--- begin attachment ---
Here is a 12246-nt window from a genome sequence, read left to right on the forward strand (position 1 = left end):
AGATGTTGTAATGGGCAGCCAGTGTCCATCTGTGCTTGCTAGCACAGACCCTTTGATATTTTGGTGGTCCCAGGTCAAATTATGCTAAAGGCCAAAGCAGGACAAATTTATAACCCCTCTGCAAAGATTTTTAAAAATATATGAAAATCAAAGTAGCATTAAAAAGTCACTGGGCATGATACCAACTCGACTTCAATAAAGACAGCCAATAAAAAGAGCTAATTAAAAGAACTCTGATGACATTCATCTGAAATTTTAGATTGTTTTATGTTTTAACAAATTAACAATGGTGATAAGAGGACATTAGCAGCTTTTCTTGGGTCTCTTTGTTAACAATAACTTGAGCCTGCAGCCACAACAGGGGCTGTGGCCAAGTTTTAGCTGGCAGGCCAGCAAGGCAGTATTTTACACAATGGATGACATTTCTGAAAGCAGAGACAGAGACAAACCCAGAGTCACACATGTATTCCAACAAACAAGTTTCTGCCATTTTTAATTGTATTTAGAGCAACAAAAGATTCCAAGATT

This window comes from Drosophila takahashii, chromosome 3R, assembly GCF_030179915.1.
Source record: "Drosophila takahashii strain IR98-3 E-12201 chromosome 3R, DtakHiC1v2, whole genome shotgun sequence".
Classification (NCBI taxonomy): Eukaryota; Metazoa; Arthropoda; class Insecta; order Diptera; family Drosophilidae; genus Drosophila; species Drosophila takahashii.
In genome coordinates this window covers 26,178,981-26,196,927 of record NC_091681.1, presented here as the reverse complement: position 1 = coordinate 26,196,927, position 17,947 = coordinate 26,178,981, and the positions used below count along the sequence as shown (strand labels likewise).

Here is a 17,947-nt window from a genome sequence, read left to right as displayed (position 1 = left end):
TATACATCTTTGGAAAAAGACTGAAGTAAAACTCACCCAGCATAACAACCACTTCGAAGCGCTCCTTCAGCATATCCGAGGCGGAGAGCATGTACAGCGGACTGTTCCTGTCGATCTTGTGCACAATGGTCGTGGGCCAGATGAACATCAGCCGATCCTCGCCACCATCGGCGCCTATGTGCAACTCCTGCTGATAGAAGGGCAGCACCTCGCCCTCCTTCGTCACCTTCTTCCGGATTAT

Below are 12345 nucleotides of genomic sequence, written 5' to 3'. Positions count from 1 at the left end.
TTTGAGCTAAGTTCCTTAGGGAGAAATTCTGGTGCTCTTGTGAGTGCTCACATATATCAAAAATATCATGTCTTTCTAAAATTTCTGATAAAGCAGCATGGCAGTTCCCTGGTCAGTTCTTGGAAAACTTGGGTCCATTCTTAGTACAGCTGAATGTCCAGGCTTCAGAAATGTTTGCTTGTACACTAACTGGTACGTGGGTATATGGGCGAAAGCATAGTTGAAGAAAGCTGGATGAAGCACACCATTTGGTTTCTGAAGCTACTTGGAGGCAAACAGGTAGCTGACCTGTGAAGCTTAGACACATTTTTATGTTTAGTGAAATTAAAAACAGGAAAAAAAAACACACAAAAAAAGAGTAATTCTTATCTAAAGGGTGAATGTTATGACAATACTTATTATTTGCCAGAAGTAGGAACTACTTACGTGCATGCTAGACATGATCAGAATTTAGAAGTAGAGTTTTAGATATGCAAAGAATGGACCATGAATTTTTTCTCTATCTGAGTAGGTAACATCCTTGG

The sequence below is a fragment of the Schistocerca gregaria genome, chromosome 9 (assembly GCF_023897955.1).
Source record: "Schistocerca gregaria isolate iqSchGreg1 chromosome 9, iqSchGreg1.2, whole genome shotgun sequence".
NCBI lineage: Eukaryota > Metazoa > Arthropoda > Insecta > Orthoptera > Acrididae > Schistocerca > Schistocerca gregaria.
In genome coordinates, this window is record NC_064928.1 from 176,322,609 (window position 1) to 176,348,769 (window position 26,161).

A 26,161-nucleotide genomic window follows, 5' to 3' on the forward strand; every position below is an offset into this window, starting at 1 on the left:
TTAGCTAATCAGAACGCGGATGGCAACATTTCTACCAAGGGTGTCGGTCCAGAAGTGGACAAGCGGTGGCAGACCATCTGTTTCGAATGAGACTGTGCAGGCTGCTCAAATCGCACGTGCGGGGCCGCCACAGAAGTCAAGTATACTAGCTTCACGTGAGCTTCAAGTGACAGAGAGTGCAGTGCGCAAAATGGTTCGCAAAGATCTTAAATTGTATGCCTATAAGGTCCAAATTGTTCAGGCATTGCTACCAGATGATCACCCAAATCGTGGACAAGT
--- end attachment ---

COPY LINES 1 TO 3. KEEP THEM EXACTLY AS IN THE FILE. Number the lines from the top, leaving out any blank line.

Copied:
Here is a 12246-nt window from a genome sequence, read left to right on the forward strand (position 1 = left end):
AGATGTTGTAATGGGCAGCCAGTGTCCATCTGTGCTTGCTAGCACAGACCCTTTGATATTTTGGTGGTCCCAGGTCAAATTATGCTAAAGGCCAAAGCAGGACAAATTTATAACCCCTCTGCAAAGATTTTTAAAAATATATGAAAATCAAAGTAGCATTAAAAAGTCACTGGGCATGATACCAACTCGACTTCAATAAAGACAGCCAATAAAAAGAGCTAATTAAAAGAACTCTGATGACATTCATCTGAAATTTTAGATTGTTTTATGTTTTAACAAATTAACAATGGTGATAAGAGGACATTAGCAGCTTTTCTTGGGTCTCTTTGTTAACAATAACTTGAGCCTGCAGCCACAACAGGGGCTGTGGCCAAGTTTTAGCTGGCAGGCCAGCAAGGCAGTATTTTACACAATGGATGACATTTCTGAAAGCAGAGACAGAGACAAACCCAGAGTCACACATGTATTCCAACAAACAAGTTTCTGCCATTTTTAATTGTATTTAGAGCAACAAAAGATTCCAAGATT

This window comes from Drosophila takahashii, chromosome 3R, assembly GCF_030179915.1.